2. Under Rule 3 of the Non-Contentious Probate Rules 1987 ('NCPR') the old Rules of the Supreme Court continue to apply to this area of the law. Thus it was that on 28 September 2006 the appellant issued a summons seeking an order from the President of the Family Division (the President) that the wills be unsealed. On 31 January 2007 the executors sought an order striking out the appellant's claim. On 5 July 2007 the President acceded to that application and made an order striking out the appellant's claim. The appellant appeals against the President's order.

Procedural history
3. Princess Margaret died on 9 February 2002 and the Queen Mother on 30 March 2002. The executors of each estate took steps to prove each will without making it available for public inspection.

4. Section 124 of the Supreme Court Act 1981 as amended provides as follows:

"All original wills and other documents which are under the control of the High Court in the Principal Registry or in any District Probate Registry shall be deposited and preserved in such places as may be provided for and directions given and accordance with Part 1 of Schedule 2 to the Constitutional Reform Act 2005; and any wills or other documents so deposited shall, subject to the control of the High Court and to probate rules, be open to inspection"

5. Section 125 provides as follows:

"An office copy, or a sealed and certified copy, of any will or part of a will open to inspection under s.124 or of any grant may, on payment of the fee prescribed by an order under section 92 of The Courts Act 2003 (fees), be obtained –
(a) from the registry in which in accordance with section 124 the will or documents relating to the grant are preserved; or
(b) where in accordance with that section the will or such documents are preserved in some place other than a registry, from the Principal Registry; or
(c) subject to the approval of the Senior Registrar [Senior District Judge] of the Family Division, from the Principal Registry in any case where the will was proved in or the grant was issued from a district probate registry."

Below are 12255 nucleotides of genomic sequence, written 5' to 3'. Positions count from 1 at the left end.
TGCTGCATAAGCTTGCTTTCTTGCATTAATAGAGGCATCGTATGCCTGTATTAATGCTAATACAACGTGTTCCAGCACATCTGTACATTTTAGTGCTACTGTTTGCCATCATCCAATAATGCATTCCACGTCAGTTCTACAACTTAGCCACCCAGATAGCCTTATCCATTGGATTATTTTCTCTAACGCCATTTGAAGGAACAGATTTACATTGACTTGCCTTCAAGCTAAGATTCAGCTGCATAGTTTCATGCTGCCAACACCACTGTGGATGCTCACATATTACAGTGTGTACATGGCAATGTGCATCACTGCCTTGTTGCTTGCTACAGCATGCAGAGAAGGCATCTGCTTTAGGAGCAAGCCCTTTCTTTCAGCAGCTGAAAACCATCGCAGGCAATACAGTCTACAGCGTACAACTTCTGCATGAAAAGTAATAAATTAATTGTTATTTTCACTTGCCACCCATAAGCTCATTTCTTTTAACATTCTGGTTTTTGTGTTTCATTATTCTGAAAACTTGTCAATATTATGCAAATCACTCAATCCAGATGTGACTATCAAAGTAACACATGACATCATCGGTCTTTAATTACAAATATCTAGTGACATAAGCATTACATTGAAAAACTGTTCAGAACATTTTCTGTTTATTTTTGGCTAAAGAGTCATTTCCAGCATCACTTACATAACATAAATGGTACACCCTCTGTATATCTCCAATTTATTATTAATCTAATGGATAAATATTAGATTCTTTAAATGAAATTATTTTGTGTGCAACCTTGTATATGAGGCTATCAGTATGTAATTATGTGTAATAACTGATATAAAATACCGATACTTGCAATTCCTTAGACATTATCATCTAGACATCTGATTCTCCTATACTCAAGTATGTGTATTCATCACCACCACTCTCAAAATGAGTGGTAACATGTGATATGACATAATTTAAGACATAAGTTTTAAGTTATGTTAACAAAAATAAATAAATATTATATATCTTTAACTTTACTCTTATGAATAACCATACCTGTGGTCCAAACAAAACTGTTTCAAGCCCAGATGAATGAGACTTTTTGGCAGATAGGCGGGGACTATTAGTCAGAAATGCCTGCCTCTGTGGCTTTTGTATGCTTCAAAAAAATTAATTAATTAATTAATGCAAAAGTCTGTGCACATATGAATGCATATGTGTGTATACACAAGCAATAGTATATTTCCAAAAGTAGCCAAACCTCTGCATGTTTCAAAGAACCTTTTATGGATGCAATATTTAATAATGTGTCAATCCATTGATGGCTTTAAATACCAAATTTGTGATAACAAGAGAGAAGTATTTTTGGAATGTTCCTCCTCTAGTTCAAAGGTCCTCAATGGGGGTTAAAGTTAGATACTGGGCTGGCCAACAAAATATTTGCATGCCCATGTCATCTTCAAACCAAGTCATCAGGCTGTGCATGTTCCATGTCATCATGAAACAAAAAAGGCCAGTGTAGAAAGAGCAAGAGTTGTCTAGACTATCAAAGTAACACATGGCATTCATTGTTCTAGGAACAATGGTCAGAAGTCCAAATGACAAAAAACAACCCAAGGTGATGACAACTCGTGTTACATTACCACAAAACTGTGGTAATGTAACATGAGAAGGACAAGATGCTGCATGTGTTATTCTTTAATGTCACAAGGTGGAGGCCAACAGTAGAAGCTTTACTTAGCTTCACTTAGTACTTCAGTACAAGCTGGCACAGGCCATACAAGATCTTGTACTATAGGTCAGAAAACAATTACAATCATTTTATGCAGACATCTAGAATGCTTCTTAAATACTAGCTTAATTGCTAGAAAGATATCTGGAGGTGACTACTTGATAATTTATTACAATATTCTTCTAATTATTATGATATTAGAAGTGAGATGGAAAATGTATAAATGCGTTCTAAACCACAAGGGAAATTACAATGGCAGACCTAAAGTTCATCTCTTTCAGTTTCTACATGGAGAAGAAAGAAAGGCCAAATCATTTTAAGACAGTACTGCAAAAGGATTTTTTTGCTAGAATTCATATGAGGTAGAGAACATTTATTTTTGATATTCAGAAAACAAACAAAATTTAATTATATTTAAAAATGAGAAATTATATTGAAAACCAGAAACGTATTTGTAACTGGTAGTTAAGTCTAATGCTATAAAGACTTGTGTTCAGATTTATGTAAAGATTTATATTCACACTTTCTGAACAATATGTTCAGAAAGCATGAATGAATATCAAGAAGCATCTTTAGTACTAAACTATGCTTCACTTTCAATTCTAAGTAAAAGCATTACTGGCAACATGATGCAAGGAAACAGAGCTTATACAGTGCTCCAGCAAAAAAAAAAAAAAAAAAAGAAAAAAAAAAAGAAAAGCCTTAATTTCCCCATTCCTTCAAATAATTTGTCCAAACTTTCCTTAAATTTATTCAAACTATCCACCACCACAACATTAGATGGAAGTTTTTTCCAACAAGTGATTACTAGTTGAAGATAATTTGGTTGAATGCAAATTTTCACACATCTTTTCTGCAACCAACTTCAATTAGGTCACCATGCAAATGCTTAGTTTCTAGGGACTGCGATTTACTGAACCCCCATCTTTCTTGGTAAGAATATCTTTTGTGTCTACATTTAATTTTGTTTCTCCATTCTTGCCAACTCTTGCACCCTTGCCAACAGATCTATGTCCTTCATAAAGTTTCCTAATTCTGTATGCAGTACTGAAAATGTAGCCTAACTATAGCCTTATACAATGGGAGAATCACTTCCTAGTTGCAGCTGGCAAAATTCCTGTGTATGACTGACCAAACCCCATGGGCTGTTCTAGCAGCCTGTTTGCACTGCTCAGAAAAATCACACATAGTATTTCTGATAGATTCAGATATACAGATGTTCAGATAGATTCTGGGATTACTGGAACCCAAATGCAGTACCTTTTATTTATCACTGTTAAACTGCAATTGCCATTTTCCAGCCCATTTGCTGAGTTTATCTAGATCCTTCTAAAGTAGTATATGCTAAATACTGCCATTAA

6. Rule 58 of the NCPR provides:

"An original will or other document referred to in section 124 of the Act shall not be open to inspection if, in the opinion of a District Judge or Registrar, such inspection would be undesirable or otherwise inappropriate."

7. The executors of each estate applied pursuant to Section 124 and Rule 58 of the NCPR for an order that the respective wills should not be open to inspection on the ground that this would be 'undesirable or otherwise inappropriate'. The Attorney General was joined as defendant to each application. The application in relation to the will of the Queen Mother was granted on 10 April 2002 and probate thereafter granted without annexing a copy of the will on 15 April 2002. The application in relation to the will of Princess Margaret was granted on 17 June 2002 and probate on 24 June 2002. Each order provided that the will should not be opened 'without the consent of the President of the Family Division for the time being'.

8. No public hearing took place of the two applications. It is not clear whether any hearing took place at all. Nor is it clear whether or not the former President provided reasons for making the orders. If she did they have not been made public.